It’s a Mystery: The Widow’s House, by Carol Goodman

The Widow's House

My rating: 4 of 5 stars

Books about books are always fun to read, and this one features three different writers, each working on their own novels. Thirty-something couple Clare and Jess leave behind their trendy loft in Brooklyn to relocate to the Hudson River Valley. Though Jess published a respectable debut novel, ten years later he hasn’t managed to complete a second. Clare would like to get back into writing, and they’re counting on this move to revitalize them professionally and as a couple. They find themselves taking on residence as caretakers at the River Road estate of a famed author who taught some classes while they were in college. It’s a happy reunion, and for a short while things go well, but from the get-go, Clare, who has always been sensitive to the paranormal, begins seeing apparitions of one of the mansion’s previous employees. Her husband encourages Clare to channel her experiences into a novel, telling her to use her imagination or her imagination will use her.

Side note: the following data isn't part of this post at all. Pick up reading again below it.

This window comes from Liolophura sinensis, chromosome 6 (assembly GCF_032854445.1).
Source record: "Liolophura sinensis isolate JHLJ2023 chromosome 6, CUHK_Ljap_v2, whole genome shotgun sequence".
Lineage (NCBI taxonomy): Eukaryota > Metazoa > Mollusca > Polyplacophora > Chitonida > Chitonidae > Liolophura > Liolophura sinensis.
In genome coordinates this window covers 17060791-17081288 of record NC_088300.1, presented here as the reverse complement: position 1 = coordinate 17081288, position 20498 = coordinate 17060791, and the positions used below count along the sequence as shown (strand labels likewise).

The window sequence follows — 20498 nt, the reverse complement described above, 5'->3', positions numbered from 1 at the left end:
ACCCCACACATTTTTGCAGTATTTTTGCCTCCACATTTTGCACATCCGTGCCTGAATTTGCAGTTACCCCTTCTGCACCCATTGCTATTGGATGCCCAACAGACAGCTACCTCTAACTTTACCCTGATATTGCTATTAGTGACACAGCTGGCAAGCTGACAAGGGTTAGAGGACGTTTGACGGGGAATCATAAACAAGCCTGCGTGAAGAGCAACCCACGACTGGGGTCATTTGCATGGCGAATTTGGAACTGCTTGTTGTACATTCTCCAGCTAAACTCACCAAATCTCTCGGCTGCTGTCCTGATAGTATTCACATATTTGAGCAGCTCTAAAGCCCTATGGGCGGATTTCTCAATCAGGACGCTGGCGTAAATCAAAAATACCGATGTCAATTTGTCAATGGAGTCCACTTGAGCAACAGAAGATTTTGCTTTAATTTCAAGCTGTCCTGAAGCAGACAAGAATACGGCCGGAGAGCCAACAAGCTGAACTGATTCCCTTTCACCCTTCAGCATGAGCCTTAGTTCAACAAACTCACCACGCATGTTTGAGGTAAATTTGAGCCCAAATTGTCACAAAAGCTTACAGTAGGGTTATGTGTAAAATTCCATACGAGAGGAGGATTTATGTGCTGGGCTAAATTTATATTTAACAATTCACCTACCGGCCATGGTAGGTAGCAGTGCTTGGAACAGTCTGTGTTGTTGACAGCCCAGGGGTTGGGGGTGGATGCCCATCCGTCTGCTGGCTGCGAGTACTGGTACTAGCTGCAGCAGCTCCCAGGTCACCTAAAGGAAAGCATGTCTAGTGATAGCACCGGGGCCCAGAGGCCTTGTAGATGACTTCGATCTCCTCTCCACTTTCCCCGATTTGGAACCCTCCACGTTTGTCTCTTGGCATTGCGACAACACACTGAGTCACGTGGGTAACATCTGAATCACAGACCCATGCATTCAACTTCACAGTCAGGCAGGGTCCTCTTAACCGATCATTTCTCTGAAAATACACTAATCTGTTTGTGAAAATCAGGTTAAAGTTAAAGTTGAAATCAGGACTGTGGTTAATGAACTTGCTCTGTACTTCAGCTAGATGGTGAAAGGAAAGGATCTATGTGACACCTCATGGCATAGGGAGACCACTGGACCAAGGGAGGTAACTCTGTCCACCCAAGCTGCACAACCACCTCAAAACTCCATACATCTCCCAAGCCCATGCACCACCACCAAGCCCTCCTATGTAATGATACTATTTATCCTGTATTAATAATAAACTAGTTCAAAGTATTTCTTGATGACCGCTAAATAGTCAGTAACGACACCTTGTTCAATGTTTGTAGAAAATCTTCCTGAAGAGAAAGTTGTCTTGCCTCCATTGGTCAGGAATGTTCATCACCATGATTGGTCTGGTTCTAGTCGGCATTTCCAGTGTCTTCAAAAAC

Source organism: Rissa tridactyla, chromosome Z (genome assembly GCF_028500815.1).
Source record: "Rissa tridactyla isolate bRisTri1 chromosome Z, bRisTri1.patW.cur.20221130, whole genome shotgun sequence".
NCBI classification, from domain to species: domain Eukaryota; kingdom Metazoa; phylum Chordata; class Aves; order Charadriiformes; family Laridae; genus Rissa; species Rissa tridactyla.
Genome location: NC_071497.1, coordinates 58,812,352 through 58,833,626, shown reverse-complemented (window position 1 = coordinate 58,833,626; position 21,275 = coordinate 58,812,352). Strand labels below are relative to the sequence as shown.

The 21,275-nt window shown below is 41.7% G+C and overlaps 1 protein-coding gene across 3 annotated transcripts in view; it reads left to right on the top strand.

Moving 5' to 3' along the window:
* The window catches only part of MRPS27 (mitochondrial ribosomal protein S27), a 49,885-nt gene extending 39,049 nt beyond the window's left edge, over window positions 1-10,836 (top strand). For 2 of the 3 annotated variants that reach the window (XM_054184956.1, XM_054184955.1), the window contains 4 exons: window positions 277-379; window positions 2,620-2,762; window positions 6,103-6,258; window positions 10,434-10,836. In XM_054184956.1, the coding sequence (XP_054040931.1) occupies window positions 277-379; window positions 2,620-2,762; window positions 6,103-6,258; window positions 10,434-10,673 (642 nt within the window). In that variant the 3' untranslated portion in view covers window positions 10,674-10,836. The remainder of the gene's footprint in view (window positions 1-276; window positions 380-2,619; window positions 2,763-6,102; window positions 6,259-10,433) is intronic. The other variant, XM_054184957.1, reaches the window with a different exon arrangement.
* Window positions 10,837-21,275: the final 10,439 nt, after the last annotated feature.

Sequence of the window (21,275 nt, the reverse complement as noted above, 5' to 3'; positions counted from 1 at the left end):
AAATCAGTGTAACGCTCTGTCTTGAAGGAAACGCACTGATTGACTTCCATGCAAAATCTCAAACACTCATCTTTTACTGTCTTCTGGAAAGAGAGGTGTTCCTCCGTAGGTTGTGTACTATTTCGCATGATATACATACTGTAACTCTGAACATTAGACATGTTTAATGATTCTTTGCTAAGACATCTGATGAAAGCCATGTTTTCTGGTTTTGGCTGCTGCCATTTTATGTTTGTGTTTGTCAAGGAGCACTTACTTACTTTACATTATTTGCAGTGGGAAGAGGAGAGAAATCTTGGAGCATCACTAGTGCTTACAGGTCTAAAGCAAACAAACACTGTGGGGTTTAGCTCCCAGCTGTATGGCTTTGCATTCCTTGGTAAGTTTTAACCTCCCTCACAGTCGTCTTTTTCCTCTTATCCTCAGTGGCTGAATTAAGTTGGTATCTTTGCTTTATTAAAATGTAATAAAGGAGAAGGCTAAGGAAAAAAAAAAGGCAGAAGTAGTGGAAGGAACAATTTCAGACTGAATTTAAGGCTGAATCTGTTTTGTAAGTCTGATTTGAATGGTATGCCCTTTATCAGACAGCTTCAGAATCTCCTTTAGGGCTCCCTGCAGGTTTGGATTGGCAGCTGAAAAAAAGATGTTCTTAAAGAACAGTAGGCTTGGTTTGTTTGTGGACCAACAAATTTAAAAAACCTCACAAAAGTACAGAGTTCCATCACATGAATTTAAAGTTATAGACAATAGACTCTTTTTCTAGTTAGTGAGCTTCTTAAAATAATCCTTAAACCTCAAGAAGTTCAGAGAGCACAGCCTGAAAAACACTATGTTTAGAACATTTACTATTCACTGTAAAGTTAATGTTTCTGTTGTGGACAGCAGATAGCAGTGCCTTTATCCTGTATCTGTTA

All of the Goodman books that I’ve read and enjoyed involve women academics, writing, water, and the paranormal, but no two have been alike. The Widow’s House is an amalgam of the gothic, the mystery, and the supernatural, and the story depends equally upon each of those elements. The weather and the river mists add to the ambience of the bucolic setting, as do the local history and folklore that are so prevalent in the region to this day (where the Headless Horseman and Rip van Winkle got started!) The tension builds incrementally as strange things keep occurring, and grows so strong that Clare doesn’t know whom to trust or what to believe. The same can been said for the reader, at least those who enjoy a well crafted ghost story.

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